A tale of two mothers-in-law

Sunday is National Mother-in-law Day.
I’ve had two mothers-in-law and I loved them both.
The first, Dolores Smelster Sefchik, had a formal way about her but let her hair down enough around me that we remained close even after her daughter and I divorced. Our meetings, especially at Christmas time, were clandestine after that. I’d bring her a decadent box of Godiva chocolates and she’d have a merrily wrapped shirt and tie for me. I still wear some of those ties, more than 20 years later.
Dolores liked Christmas, especially her holiday record albums. I cannot hear Burl Ives singing “Holly, Jolly Christmas” without thinking of her.
Then there was my wife Mary Kay’s mom. Mary Saporito Hrab was an absolute hoot.
Everyone I ever met who knew Mary told me all she ever did was make them laugh. I could tell why. She had a keen, little-girl-like, self-deprecating sense of humor.
Mary was a diabetic but I always told my wife I’d never seen her eat like a diabetic. Once while waiting at her place for Mary Kay to arrive, she offered me a Girl Scout cookie, a lemon creme. She also took one for herself. Then she offered me another, and of course one for her. Then another. And another. And we stayed at it until the entire package was gone.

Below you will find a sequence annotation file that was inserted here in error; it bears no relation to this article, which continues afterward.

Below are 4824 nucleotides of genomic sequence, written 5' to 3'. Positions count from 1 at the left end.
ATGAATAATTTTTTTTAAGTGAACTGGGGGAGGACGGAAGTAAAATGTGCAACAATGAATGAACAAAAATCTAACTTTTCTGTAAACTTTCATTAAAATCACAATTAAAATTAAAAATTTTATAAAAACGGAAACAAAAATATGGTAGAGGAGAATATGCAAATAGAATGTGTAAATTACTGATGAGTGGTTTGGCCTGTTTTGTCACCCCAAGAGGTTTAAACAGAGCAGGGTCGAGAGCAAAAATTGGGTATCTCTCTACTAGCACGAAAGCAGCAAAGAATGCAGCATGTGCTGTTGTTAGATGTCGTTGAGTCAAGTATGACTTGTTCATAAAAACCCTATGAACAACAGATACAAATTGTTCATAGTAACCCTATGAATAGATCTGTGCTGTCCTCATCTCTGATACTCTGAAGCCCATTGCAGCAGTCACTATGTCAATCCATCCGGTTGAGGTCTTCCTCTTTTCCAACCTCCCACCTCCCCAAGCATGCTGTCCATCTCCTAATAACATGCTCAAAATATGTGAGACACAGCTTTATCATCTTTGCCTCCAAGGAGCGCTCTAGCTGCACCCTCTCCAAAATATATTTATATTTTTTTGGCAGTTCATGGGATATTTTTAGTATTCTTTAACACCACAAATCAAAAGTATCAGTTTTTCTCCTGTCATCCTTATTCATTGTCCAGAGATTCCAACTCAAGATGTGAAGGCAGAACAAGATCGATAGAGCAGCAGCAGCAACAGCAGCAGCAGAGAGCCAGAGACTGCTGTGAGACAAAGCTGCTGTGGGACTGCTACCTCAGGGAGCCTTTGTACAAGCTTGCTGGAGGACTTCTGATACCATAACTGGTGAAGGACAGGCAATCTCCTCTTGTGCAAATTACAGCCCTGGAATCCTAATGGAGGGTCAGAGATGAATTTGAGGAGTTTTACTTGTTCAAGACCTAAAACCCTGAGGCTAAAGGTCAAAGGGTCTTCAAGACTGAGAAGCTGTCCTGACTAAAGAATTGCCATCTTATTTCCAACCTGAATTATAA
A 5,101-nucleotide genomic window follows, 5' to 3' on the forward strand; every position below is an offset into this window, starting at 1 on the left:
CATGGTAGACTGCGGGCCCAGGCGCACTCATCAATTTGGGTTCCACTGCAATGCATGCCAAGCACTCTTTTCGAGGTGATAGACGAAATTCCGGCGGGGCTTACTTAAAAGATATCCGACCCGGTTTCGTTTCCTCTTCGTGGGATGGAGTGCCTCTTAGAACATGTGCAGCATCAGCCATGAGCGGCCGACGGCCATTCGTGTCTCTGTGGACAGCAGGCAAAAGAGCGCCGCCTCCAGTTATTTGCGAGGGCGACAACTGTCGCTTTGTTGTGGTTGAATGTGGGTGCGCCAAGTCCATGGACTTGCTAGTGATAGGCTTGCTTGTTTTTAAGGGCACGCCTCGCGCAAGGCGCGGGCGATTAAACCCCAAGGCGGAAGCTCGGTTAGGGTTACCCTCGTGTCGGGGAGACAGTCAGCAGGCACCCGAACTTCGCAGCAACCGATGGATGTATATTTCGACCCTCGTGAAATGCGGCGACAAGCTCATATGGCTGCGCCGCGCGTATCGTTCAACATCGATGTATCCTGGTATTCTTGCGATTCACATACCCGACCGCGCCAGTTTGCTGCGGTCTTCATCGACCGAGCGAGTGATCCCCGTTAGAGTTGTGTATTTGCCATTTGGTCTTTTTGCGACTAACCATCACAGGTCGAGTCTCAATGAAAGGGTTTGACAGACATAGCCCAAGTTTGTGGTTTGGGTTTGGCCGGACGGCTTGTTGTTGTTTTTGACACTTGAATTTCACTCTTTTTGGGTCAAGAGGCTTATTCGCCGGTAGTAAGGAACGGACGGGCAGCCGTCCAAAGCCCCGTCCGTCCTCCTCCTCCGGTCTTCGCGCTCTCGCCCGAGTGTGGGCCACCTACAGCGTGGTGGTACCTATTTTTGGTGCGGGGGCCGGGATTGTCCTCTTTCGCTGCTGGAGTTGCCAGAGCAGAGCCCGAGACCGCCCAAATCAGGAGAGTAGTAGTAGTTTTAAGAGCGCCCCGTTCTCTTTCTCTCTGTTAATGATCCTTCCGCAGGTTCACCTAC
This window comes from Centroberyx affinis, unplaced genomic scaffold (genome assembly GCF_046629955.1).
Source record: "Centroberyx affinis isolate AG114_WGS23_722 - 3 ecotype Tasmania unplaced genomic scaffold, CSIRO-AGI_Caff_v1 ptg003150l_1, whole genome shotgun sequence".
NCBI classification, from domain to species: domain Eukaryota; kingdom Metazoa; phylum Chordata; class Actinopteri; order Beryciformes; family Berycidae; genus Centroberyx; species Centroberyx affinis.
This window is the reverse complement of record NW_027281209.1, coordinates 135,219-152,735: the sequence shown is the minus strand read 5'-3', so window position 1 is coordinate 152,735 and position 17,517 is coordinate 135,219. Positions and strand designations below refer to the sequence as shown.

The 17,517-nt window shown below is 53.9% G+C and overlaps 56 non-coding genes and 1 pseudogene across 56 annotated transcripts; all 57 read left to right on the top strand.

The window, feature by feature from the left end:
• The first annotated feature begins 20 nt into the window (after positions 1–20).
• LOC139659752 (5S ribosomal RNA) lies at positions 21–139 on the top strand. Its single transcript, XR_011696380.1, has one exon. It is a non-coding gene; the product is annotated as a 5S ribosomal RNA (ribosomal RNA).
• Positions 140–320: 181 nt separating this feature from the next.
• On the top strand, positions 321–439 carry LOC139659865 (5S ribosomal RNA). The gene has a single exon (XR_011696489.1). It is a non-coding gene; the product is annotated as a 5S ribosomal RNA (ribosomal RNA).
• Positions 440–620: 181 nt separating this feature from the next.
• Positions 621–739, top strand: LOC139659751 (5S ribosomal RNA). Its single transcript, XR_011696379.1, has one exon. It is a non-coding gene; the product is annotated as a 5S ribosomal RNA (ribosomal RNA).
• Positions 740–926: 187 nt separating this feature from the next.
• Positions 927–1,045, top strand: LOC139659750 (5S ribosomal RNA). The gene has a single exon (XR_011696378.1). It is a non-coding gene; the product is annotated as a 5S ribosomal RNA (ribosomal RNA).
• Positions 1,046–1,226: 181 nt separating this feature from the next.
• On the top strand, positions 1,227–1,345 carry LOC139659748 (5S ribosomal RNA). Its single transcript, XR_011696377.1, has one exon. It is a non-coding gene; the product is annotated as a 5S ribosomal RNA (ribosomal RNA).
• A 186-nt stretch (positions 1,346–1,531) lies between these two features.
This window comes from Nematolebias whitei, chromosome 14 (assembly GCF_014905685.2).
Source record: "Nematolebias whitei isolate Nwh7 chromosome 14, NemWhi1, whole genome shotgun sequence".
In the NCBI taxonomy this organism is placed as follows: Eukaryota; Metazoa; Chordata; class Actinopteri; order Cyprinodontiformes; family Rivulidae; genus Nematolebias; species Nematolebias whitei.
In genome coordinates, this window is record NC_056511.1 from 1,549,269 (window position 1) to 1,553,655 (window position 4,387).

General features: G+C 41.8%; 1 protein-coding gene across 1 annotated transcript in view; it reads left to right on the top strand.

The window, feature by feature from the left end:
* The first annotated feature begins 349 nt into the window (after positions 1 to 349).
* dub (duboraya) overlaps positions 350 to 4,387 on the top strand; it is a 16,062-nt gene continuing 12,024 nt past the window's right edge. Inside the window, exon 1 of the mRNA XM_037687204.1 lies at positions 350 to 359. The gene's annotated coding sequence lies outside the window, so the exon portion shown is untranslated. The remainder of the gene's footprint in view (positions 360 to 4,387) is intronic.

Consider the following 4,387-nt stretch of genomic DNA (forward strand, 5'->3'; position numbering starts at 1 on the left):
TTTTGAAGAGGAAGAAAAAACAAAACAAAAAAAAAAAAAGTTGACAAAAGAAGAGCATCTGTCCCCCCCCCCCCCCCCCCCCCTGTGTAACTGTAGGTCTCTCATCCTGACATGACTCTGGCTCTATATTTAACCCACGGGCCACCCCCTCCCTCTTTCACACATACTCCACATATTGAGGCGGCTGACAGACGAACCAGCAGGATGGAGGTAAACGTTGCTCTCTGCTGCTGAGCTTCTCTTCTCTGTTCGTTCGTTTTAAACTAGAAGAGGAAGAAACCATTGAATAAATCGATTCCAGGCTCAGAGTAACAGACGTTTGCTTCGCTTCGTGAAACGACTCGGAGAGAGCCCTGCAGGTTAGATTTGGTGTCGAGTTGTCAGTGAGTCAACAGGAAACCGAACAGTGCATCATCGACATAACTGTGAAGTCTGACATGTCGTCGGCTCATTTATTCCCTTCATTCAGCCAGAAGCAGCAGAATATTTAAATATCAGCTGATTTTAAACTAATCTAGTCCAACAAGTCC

I was not a diabetic but feared I lapse into sugar shock myself. Mary, however, took it right in stride.
She did destroy the evidence before her daughter got there.
Mary Kay and I took her mom everywhere, including and especially a trip to London where she got to meet a niece she had never known. She was the daughter of Mary’s brother who had remained behind in Sicily when, long before Mary was born, their dad came to America. Mary’s niece was actually older than she and spoke no English, but, boy, did they get along.
Mary had a bad heart and that coupled with her diabetes made it almost impossible for her to get around an airport without a wheelchair. I had reserved one in advance at Heathrow Airport for our return trip and when we got inside the terminal, I found the area where several wheelchairs were parked with an attendant at a small desk.
I approached him and said, “I made arrangements to get a wheelchair for my mother-in-law.”
“Sounds like a pretty good trade to me,” he responded, his British accent making it even funnier.
I can still hear Mary laughing.

Ed Ackerman